Acute Kidney Injury After Abdominal Surgery: Incidence, Risk Factors, and Outcome.
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AuthorsLong, Thorir E
Sigurdsson, Gisli H
Indridason, Olafur S
Sigurdsson, Martin I
MetadataShow full item record
CitationAcute Kidney Injury After Abdominal Surgery: Incidence, Risk Factors, and Outcome. 2016, 122 (6):1912-20 Anesth. Analg.
AbstractAcute kidney injury (AKI) is a serious complication after major surgical procedures. We examined the incidence, risk factors, and mortality of patients who sustained AKI after abdominal surgery in a large population-based cohort.
All patients who underwent open and laparoscopic abdominal surgery (excluding genitourinary and abdominal vascular procedures), between 2007 and 2014 at the University Hospital in Reykjavik were identified and their perioperative serum creatinine (SCr) measurements used to identify AKI after surgery employing the Kidney Disease: Improving Global Outcome (KDIGO) criteria. Risk factors were evaluated using multivariate logistic regression analysis and 30-day mortality compared with a propensity score-matched control group.
During the 8-year period, a total of 11,552 abdominal surgeries were performed on 10,022 patients. Both pre- and postoperative SCr measurements were available for 3902 (33.8%) of the surgical cases. Of these, 264 (6.8%) were complicated by AKI; 172 (4.4%), 49 (1.3%), and 43 (1.1%) were classified as KDIGO stages 1, 2 and 3, respectively. The overall incidence of AKI for patients with available SCr values was 67.7 (99% confidence interval [CI], 57.7-78.6) per 1000 surgeries. In logistic regression analysis, independent risk factors for AKI were female sex (odds ratio [OR] = 0.68; 99% CI, 0.47-0.98), hypertension (OR = 1.75; 99% CI, 1.10-2.74), preoperative chronic kidney disease (OR= 1.68; 99% CI, 1.12-2.50), ASA physical status classification of IV (OR = 9.48; 99% CI, 3.66-29.2) or V (OR = 21.4; 99% CI, 5.28-93.6), and reoperation (OR = 4.30; 99% CI, 2.36-7.70). Patients with AKI had greater 30-day mortality (18.2% vs 5.3%; P < 0.001) compared with propensity score-matched controls.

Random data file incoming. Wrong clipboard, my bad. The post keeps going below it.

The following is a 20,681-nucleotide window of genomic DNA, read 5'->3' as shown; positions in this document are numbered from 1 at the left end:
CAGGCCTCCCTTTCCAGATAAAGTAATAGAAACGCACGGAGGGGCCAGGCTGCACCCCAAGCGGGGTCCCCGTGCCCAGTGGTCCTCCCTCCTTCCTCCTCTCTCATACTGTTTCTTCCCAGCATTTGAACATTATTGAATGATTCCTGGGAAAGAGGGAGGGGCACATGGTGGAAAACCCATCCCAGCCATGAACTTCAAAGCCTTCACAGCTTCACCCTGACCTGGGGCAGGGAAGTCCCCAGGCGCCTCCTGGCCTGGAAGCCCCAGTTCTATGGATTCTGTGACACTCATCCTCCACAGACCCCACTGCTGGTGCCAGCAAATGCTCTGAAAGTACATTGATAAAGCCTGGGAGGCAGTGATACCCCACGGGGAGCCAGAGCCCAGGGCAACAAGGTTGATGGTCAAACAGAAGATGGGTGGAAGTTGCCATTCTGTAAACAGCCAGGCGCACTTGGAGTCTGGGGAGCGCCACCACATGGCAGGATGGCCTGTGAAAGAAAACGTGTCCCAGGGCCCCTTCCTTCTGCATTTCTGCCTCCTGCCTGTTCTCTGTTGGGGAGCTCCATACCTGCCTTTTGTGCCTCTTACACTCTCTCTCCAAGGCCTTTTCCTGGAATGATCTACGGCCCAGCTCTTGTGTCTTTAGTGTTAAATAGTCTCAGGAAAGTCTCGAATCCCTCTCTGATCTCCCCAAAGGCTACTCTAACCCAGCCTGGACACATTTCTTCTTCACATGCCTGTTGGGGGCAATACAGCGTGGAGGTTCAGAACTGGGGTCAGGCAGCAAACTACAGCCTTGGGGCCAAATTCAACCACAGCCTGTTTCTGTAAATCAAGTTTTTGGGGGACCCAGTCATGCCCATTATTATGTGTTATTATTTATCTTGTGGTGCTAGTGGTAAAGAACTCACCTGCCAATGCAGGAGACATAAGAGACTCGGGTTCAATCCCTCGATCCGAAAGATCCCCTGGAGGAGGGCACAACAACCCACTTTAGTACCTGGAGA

AKI is an important complication of abdominal surgery. In addition to sex, hypertension, and chronic kidney disease, ASA physical status classification is an independent predictor of AKI. Individuals who develop AKI have substantially worse short-term outcomes, including higher 30-day mortality, even after correcting for multiple patient- and procedure-related risk factors.
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